For the COVID-19 vaccine, seven states have passed laws or issued executive orders that prevent schools from requiring proof of COVID-19 vaccination in order to attend. These states are Alabama, Arkansas, Florida, Indiana, Montana, Oklahoma and Utah. Thirty four (34) more states are considering implementing laws that could limit when proof of vaccination is required.

Some experts believe that it is unlikely for vaccines to be mandated for young students while the vaccine is still under emergency use authorization.

3. Can schools legally require the COVID-19 vaccine? If so, must they grant exceptions for students with religious objections?

States generally have the right to make rules that impact public health. Several court cases have upheld the general right to condition school attendance on receiving certain vaccines.

Whether this particular vaccine can be required for college students is currently being litigated. At least one federal appellate court has concluded that a public university may legally require students to receive the vaccine unless students have a religious or medical objection. The school required students that received an exemption to wear masks and be tested twice a week.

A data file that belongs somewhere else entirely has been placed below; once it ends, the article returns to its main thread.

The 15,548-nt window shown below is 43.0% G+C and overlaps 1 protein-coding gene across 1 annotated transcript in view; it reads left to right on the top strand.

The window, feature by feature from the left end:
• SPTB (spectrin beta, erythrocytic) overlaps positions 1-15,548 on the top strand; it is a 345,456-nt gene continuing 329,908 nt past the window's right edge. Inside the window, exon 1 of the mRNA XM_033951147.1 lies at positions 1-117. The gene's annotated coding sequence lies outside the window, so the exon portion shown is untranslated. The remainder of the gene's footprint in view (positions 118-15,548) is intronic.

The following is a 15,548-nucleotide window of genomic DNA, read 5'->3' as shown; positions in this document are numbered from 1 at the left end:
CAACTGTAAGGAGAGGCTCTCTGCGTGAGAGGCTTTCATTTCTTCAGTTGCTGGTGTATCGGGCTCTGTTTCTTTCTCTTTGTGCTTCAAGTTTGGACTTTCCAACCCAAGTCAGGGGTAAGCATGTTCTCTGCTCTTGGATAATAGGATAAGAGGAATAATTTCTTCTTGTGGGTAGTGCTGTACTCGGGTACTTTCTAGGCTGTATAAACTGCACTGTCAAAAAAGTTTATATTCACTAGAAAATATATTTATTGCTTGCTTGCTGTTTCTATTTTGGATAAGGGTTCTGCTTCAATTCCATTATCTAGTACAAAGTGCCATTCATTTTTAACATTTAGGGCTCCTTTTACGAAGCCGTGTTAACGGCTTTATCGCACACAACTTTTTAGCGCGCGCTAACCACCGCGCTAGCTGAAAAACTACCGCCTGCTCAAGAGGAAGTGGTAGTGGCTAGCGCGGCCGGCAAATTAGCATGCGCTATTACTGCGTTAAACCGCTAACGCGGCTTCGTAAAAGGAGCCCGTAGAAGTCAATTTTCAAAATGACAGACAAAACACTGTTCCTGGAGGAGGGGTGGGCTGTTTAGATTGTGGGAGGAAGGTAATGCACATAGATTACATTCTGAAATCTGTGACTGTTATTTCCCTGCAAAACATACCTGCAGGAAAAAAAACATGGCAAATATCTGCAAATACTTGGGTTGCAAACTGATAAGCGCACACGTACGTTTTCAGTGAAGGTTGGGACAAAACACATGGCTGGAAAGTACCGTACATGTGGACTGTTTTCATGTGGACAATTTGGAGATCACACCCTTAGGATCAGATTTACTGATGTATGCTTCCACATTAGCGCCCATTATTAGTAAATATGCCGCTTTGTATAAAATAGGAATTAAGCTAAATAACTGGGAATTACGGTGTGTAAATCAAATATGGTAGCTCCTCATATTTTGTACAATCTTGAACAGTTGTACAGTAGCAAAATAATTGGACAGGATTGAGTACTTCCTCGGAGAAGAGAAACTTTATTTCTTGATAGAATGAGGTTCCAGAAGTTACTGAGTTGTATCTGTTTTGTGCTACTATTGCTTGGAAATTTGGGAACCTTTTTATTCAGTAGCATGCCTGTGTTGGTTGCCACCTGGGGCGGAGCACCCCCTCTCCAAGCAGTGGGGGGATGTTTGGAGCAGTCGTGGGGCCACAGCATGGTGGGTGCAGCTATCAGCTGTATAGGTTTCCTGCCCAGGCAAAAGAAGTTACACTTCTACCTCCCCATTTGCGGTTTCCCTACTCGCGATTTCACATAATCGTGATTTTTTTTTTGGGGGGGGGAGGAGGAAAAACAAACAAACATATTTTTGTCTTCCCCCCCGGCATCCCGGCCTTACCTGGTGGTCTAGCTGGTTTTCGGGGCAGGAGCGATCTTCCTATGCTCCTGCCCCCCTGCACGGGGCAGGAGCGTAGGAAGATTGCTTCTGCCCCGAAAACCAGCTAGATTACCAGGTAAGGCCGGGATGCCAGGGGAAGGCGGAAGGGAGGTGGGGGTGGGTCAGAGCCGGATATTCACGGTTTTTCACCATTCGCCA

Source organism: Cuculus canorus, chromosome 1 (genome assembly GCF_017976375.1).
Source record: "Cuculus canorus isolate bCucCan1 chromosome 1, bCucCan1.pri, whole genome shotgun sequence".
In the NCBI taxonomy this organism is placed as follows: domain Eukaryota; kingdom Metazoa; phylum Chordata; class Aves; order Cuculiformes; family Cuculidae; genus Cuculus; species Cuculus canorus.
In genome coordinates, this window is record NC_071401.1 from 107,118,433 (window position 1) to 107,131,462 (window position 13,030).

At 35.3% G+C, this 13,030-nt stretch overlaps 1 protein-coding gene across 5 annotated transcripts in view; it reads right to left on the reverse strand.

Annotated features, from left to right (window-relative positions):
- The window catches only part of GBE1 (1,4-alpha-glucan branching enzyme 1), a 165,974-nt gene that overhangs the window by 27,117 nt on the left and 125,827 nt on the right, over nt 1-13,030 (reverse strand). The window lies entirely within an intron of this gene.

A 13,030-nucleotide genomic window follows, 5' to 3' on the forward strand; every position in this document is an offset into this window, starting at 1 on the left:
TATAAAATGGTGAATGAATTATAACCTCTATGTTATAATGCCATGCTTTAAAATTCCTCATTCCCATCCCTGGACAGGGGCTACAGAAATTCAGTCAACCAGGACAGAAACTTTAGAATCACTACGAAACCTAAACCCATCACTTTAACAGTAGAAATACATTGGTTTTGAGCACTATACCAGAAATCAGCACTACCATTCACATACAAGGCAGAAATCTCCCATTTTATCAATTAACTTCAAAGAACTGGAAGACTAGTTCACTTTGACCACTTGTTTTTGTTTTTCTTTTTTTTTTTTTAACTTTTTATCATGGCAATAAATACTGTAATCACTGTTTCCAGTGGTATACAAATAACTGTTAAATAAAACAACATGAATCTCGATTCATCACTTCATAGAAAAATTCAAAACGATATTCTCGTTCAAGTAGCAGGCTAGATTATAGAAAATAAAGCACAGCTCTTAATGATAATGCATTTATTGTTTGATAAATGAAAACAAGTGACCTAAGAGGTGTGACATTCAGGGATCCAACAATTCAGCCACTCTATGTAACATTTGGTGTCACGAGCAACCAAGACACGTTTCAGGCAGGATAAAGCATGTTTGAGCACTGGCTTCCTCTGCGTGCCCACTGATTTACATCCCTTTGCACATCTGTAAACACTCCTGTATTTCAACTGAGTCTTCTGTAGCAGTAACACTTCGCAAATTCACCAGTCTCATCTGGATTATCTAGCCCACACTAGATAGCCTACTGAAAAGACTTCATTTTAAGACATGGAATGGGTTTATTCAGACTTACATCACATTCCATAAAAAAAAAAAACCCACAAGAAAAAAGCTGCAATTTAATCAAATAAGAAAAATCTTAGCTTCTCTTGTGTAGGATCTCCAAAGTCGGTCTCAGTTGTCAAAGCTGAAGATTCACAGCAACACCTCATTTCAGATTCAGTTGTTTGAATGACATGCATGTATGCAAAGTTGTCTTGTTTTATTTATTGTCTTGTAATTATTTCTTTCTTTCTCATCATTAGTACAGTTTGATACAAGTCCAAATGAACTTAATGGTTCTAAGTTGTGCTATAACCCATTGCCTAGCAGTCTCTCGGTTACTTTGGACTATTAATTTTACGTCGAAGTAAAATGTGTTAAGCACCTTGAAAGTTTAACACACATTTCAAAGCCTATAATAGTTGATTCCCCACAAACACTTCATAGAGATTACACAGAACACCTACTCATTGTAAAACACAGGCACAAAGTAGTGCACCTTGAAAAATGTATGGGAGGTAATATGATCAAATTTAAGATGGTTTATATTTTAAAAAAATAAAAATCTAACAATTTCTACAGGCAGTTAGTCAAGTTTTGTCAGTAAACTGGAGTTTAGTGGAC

It is important to note that federal, state, and local governments—including public schools and universities—are required by the Constitution to not discriminate against religious students or families. The U.S. Supreme Court has stated that religious rights remain intact even during a pandemic. Under current law, if a public school treats religious objections to the vaccine less favorably than other kinds of exceptions, it would have to have a compelling reason for doing so.

Unlike public schools, private schools are not required to adhere to the constitutional limits that apply to the government. Still, some states may have laws that prohibit private schools from discriminating against religious students. Whether or not required by law, many private schools will have processes for handling requests for religious or medical exceptions that mirror public schools.

4. How can I request a religious exemption?